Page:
Howto:Extend the Canvas SVG module

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Increasingly, modern avionics/MFDs are re-created in FlightGear using a combination of vector graphics and raster images - often, raster images also serve as the background image for various parts of a MFD or its modes and "pages". However, for the time being, this must be done manually (in code), because the svg parser used by the Canvas system only supports a tiny subset of SVG tags.


Document and demonstrate how the Canvas/Nasal SVG module can be extended to suport additional SVG features, by mapping SVG/XML markup to the corresponding Canvas primitives, such as mapping the <image> tag to a Canvas.Image to add support for raster images to the SVG parser.

In the mid-term it would also make sense to add support for animation handling [1], so that such code is encapsulated in the future, which will help us update code if/when native C++ hooks become available to implement animations without any Nasal overhead.

So some tags that may be of interest are:


FlightGear's SVG support is relatively limited - i.e. it's just a tiny subset of SVG that is actually supported by the SVG parser currently, which is then mapped to OpenVG primitives (Canvas.Path).

Often times, it is necessary for people to use only a subset of the features provided by their SVG editor (e.g. Inkscape), or simplify the final result before it can be used in FlightGear by the Canvas system.

Depending on what people have in mind, it may actually be helpful to also learn more about Canvas.Path (see api.nas) and OpenVG in general, because that is how the svg.nas module works behind the scenes when it translates SVG markup to OpenVG paths.

And that's also the easiest way to extend the SVG parser so that it supports additional features, such as for example the image tag.

The SVG standard is rather rich, and many features could be very useful in FlightGear, because the could help greatly reduce the amount of time and expertise required to implement certain features (e.g. loading raster images, supporting line tags or animations in holistic fashion etc).

It would even be possible to come up with some kind of scripting plugin, for e.g. Inkscape, to directly help create/edit SVG files that are intended to represent avionics in FlightGear, e.g. by directly supporting properties[2].

Test Code

Note  The following code is sufficiently self-contained, so that it can be put into a separate Nasal module, but also executed as a standalone snippet using the Nasal Console
var (width,height) = (320,320);
var svg_filename = "/Textures/img.svg";
var title = 'SVGTest: '~svg_filename;

# create a new window, dimensions are WIDTH x HEIGHT, using the dialog decoration (i.e. titlebar)
var window =[width,height],"dialog")

# adding a canvas to the new window and setting up background colors/transparency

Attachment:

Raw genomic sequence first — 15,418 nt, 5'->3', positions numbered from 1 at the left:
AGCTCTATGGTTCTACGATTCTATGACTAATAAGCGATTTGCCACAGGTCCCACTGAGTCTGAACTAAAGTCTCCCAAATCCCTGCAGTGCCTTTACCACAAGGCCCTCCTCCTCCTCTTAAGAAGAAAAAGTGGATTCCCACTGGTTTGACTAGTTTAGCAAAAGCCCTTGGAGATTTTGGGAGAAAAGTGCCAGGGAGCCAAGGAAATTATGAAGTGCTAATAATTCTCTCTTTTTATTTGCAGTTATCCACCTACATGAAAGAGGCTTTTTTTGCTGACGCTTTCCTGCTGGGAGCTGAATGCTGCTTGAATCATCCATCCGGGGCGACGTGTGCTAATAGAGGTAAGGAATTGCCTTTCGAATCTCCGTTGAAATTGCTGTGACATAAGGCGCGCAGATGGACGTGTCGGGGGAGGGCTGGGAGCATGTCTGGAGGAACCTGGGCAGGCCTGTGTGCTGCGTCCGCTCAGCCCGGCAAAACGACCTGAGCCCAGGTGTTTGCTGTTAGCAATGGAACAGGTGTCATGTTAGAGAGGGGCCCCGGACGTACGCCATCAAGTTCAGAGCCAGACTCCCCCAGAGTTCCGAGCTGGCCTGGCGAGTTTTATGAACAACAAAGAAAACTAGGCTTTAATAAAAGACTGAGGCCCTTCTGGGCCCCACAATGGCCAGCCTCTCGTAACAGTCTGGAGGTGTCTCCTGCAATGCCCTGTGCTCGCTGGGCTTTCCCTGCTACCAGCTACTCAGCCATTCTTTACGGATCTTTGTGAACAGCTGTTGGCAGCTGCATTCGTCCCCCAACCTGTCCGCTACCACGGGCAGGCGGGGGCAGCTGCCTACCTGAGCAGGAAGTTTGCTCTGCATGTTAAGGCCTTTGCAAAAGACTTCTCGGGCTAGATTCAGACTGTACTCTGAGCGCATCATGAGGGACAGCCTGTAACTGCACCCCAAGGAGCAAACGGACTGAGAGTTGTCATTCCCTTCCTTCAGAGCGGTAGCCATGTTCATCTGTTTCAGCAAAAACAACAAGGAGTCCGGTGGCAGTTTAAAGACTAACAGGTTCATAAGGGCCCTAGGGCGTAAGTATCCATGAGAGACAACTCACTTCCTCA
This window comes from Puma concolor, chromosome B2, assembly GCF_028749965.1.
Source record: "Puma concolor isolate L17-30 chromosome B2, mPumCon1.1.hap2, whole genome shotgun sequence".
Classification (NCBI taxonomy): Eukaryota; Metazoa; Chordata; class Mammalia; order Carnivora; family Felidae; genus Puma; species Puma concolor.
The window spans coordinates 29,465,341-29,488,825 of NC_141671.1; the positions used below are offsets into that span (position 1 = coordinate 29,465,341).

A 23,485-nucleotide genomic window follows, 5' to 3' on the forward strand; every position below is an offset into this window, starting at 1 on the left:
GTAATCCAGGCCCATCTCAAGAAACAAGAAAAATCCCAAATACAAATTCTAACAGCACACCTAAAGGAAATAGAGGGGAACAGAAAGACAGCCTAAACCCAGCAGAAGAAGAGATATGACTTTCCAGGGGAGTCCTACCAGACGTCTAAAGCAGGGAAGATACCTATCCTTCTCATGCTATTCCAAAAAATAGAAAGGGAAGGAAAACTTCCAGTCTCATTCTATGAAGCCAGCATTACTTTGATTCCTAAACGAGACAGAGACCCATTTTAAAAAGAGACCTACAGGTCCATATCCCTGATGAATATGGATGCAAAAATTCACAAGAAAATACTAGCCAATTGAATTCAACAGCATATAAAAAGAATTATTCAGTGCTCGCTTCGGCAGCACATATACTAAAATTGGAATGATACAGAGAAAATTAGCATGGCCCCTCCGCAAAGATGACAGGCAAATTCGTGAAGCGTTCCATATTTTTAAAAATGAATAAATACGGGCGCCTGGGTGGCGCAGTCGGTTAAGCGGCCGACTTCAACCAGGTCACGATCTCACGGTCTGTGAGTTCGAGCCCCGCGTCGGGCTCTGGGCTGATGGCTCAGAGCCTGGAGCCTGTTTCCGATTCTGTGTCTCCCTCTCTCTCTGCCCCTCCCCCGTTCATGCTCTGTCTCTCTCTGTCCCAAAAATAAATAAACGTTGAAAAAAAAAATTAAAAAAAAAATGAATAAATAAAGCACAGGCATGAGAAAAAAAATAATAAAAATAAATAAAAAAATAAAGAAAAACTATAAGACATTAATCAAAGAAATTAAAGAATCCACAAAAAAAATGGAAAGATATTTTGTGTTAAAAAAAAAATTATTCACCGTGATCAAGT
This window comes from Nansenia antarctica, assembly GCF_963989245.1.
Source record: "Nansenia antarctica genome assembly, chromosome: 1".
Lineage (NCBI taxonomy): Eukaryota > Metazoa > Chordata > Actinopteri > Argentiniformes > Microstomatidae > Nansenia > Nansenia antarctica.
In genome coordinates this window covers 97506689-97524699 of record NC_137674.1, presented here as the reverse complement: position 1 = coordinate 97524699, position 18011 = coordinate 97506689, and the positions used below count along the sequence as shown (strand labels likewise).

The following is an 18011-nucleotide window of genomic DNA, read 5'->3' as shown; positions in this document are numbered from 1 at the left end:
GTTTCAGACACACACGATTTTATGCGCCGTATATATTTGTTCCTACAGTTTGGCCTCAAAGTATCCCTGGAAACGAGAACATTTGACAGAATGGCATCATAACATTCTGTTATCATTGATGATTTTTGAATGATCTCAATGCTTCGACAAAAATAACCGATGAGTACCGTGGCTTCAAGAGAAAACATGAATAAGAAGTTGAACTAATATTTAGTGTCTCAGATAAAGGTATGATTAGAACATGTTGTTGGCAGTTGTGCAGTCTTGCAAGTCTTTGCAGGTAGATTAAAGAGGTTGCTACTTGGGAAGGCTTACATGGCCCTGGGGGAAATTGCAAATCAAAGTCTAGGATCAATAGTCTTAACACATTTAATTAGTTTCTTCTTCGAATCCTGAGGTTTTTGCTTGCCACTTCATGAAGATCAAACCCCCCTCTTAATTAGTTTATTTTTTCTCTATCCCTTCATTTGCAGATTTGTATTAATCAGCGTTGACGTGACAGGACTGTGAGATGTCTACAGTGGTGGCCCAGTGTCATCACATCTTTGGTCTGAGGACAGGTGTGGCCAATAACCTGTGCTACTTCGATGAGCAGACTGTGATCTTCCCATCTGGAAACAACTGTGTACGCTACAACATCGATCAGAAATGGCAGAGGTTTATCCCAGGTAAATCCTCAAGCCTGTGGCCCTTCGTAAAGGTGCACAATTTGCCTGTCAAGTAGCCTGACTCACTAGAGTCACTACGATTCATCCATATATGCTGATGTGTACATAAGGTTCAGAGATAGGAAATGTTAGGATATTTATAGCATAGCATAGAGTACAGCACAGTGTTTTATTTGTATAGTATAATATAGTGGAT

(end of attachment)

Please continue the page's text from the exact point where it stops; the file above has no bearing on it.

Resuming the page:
var myCanvas = window.createCanvas().set("background","bg_color"));

# creating the top-level/root group which will contain all other elements/group
var root = myCanvas.createGroup();

# change the background color 
myCanvas.set("background", "#ffaac0");

# creating the top-level/root group which will contain all other elements/group
var root = myCanvas.createGroup();

var svg_symbol = root.createChild('group');
canvas.parsesvg(svg_symbol, svg_filename);


<image> tag

screenshot showing Canvas GUI dialog with SVG image loaded referencing raster images from $FG_ROOT/Textures

Let's assume, we'd like to support raster images, e.g. SVG markup such as the following (for the sake of simplicity, this is simply saved under $FG_ROOT/Textures/img.svg for testing purposes):

<svg xmlns="" xmlns:xlink="">
  <image x="20" y="20" width="80" height="80" xlink:href="Textures/Splash1.png" />
  <image x="120" y="20" width="80" height="80" xlink:href="Textures/Splash2.png" />
  <image x="220" y="20" width="80" height="80" xlink:href="Textures/Splash3.png" />
  <image x="20" y="120" width="80" height="80" xlink:href="Textures/Splash4.png" />
  <image x="120" y="120" width="80" height="80" xlink:href="Textures/Splash5.png" />

This is referencing 5 different splash screen textures found in $FG_ROOT/Textures.

By default, the svg parser will bail out with a message saying Skipping unknown element image. Thus, we need to open fgdata/Nasal/canvas/svg.nas and navigate to the line where that error is triggered:

      printlog("info", "Skipping unknown element '" ~ name ~ "'");
      skip = level;

So, the next step is prepending a new conditional block that looks specifically for the new tag that we'd like to see supported, e.g.:

else if (name == "image")
        printlog("alert", "image tag encountered (not yet implemented)");

Or as a diff/patch:

diff --git a/Nasal/canvas/svg.nas b/Nasal/canvas/svg.nas
index d7fe570..c1b4a90 100644
--- a/Nasal/canvas/svg.nas
+++ b/Nasal/canvas/svg.nas
@@ -578,6 +578,10 @@ var parsesvg = func(group, path, options = nil)
       append(defs_stack, "defs");
+    else if (name == "image") 
+    {